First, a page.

Because touch interaction can be less precise than other pointing devices, such as the mouse, we maintained a sufficient margin between the app controls and the edge of the screen. We also strived to use the same margin on all pages. We relied on the project templates that come with Visual Studio to provide suggested margins. Because we didn't "crowd the edges" of the screen, the user can easily swipe from the edge of the screen to reveal the app bars, charms, or display previously used apps.

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What about non-touch devices?

We also wanted Hilo to be intuitive for users who use a mouse or similar pointing device. The built-in controls work equally well with the mouse and other pointing devices as they do with touch. So when you design for touch, you also get the mouse and pen/stylus for free.

For example, you can use the left mouse button to invoke commands. The Windows Runtime also provides mouse and keyboard equivalents for many commands. (For example, you can use the right mouse button to activate the app bar; holding the Ctrl key down while scrolling the mouse scroll wheel controls Semantic Zoom interaction.)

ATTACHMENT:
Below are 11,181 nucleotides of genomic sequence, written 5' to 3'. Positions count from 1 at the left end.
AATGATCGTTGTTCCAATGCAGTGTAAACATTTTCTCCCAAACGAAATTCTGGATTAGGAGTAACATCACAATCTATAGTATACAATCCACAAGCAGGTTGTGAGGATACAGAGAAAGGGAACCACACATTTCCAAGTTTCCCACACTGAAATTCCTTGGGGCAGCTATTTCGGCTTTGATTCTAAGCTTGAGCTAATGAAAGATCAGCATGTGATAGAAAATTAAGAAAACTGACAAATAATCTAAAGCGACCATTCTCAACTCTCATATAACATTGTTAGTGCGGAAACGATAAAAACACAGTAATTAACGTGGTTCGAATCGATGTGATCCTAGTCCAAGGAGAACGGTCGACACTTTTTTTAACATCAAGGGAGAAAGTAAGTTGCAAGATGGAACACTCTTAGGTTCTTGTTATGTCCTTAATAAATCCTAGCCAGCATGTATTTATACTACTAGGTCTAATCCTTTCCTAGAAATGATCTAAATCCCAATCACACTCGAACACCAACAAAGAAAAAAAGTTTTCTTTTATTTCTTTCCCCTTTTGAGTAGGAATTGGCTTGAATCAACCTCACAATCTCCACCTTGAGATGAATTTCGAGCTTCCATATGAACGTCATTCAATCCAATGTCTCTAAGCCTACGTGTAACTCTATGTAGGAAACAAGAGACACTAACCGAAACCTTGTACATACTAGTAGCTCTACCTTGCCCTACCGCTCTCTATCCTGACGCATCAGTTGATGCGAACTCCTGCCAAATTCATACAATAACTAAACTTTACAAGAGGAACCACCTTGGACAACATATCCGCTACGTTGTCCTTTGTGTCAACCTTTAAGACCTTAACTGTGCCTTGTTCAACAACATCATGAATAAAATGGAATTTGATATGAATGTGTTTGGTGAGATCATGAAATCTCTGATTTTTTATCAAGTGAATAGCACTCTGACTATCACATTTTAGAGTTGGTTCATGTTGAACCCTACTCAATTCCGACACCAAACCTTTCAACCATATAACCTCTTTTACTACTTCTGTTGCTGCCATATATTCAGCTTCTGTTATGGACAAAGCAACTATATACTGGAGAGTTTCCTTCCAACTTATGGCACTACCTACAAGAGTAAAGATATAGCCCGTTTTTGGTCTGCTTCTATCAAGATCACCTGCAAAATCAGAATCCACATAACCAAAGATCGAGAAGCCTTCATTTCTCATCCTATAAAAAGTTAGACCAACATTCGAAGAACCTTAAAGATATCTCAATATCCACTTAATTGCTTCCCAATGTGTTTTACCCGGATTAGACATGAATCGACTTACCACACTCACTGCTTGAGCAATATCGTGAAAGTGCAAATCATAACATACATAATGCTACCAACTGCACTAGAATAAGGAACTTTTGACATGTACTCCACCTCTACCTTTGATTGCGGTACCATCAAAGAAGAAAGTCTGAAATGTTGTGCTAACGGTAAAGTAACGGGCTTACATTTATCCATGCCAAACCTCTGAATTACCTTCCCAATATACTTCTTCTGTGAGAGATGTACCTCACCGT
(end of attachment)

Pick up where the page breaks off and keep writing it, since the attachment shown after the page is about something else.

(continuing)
We used the PointerPoint class to get basic properties for the mouse, pen/stylus, and touch input. Here's an example where we use PointerPoint to get the pointer's position.

ImageView.xaml.cpp


void Hilo::ImageView::OnImagePointerPressed(Object^ sender, PointerRoutedEventArgs^ e)
{
    m_pointerPressed = true;
    PointerPoint^ point = e->GetCurrentPoint(PhotoGrid);
    m_pointer = point->Position;
    if (point->Properties->IsLeftButtonPressed)
    {
        ImageViewFileInformationPopup->HorizontalOffset = point->Position.X - 200;
        ImageViewFileInformationPopup->VerticalOffset = point->Position.Y - 200;
        ImageViewFileInformationPopup->IsOpen = true;
    }
}